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An Artist's Memoir
Confessions of a Left-Handed Man is a bold, unblushing journey down roads less traveled. Whether recounting his work driving a furniture delivery truck, his years as a caricaturist, his obsession with the Titanic that compelled him to complete seventy-five paintings of the ship (in sinking and nonsinking poses), or his daily life as a writer, from start to finish readers are treated to a vividly detailed, sometimes hilarious, often moving, but always memorable life.
Selections from Horace Traubel's Conservator, 1890-1919
It is now difficult to imagine that, in the years before Whitman's death in 1892, there was real doubt in the minds of Whitman and his literary circle whether Leaves of Grass would achieve lasting fame. Much of the critical commentary in the first decade after his burial in Camden was as negative as that in Boston's Christian Register, which spoke of Whitman as someone who “succeeded in writing a mass of trash without form, rhythm, or vitality.”That the balance finally tipped toward admiration, culminating in Whitman's acceptance into the literary canon, was due substantially to the unflagging labor of Horace Traubel, famous for his nine volumes of Whitman conversations but less well known for his provocative monthly journal of socialist politics and avant-garde culture, the Conservator.Conserving Walt Whitman's Fame offers a generous selection from the enormous trove of Whitman-related materials that Traubel included in the 352 issues of the Conservator. Among the revelatory, perceptive, and often entertaining items presented here are the most illuminating of the Conservator's more than 150 topical essays on Whitman and memoirs by many of his friends and literary cohorts that shed new light on the poet, his work, and his critical reception. Also important is the richer understanding these pages afford of Horace Traubel's own sophisticated, deeply humane, and feisty views of America.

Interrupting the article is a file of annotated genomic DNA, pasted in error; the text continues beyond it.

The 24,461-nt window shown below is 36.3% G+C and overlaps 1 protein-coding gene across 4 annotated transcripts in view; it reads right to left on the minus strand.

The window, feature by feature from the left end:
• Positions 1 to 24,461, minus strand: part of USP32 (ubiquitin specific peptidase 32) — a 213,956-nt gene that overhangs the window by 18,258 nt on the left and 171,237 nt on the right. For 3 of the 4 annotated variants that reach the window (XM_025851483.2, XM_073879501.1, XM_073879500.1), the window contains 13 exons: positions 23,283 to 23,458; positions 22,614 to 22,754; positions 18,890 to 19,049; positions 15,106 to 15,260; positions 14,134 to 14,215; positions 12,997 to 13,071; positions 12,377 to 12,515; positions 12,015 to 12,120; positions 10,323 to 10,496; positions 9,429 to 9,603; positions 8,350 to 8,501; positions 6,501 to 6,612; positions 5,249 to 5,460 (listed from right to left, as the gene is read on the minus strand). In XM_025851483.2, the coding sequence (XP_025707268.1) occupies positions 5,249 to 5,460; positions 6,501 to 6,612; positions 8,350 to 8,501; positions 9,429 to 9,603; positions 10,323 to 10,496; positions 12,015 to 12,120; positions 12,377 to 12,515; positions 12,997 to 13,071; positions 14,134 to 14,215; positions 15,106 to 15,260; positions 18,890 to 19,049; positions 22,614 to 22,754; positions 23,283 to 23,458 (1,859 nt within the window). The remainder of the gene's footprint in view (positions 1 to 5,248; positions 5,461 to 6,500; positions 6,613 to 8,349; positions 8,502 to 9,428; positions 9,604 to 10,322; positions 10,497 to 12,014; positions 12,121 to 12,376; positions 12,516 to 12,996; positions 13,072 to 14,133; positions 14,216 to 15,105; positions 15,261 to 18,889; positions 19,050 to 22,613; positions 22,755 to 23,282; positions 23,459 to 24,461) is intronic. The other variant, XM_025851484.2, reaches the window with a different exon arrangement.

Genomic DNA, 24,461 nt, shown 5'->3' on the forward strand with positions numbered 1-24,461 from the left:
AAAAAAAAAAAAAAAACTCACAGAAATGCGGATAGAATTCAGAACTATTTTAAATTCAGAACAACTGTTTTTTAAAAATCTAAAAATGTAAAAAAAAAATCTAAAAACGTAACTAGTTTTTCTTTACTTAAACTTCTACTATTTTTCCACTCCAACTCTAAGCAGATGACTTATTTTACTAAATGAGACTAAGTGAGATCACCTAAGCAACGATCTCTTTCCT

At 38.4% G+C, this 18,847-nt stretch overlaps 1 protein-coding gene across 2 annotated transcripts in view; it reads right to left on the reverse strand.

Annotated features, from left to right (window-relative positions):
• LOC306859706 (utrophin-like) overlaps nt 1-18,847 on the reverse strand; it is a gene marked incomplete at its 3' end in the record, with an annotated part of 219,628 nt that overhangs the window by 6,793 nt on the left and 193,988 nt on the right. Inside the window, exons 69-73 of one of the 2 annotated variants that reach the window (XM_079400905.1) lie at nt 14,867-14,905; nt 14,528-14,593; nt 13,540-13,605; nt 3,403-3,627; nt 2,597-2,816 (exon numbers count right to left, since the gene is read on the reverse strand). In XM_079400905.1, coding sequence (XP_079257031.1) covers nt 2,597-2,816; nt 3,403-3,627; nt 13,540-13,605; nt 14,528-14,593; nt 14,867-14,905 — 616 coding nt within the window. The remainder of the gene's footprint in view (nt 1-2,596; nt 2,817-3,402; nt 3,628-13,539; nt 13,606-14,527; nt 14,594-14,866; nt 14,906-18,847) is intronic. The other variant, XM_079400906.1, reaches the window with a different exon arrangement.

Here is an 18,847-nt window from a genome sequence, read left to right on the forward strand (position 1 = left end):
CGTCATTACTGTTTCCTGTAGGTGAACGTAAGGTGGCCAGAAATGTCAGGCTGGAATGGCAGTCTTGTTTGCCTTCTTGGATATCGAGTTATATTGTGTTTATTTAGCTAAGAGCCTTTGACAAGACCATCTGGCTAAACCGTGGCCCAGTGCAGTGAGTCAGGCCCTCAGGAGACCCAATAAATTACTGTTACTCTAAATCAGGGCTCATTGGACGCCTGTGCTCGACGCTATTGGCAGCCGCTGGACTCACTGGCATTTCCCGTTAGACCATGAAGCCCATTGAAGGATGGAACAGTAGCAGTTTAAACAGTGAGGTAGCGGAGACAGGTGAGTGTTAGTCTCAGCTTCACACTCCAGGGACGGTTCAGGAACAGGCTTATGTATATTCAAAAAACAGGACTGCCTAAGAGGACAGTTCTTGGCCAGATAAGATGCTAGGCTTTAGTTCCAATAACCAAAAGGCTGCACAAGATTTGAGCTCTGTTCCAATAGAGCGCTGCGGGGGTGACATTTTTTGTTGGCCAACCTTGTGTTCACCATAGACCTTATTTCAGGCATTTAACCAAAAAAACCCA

Turkish-German Literatures from Nadolny to Pamuk
Advice from an Unrepentant Novelist
Beginning with “The Writer’s Wonderland—Or: A Warning” and ending with “You’ve Published a Book—Now What?” The Creative Writer’s Survival Guide is a must-read for creative-writing students and teachers, conference participants, and aspiring writers of every stamp. Directed primarily at fiction writers but suitable for writers of all genres, John McNally’s guide is a comprehensive, take-no-prisoners blunt, highly idiosyncratic, and delightfully subjective take on the writing life.
McNally has earned the right to dispense advice on this subject. He has published three novels, two collections of short fiction, and hundreds of individual stories and essays. He has edited six anthologies and worked with editors at university presses, commercial houses, and small presses. He has earned three degrees, including an MFA from the Iowa Writers’ Workshop, and taught writing to thousands of students at nine different universities. But he has received far more rejections than acceptances, has endured years of underpaid adjunct work, and is presently hard at work on a novel for which he has no guarantee of publication. In other words, he’s been at the writing game long enough to rack up plenty of the highs and lows that translate into an invaluable guide for anyone who wants to become a writer or anyone who is already a writer but doesn’t know how to take the next step toward the writing life.
In the sections The Decision to Become a Writer, Education and the Writer, Getting Published, Publicity, Employment for Writers, and The Writer’s Life, McNally wrestles with writing degrees and graduate programs, the nuts and bolts of agents and query letters and critics, book signings and other ways to promote your book, alcohol and other home remedies, and jobs for writers from adjunct to tenure-track. Chapters such as “What Have You Ever Done That’s Worth Writing About?” “Can Writing Be Taught?” “Rejection: Putting It in Perspective,” “Writing as a Competitive Sport,” “Seven Types of MLA Interview Committees,” “Money and the Writer,” and the all-important “Talking about Writing vs. Writing” cover a vast range of writerly topics from learning your craft to making a living at it. McNally acts as the writer’s friendly drill sergeant, relentlessly honest but bracingly cheerful as he issues his curmudgeonly marching orders. Alternately cranky and philosophical, full of to-the-point anecdotes and honest advice instead of wonkish facts and figures, The Creative Writer’s Survival Guide is a snarky, truthful, and immensely helpful map to being a writer in today’s complex world.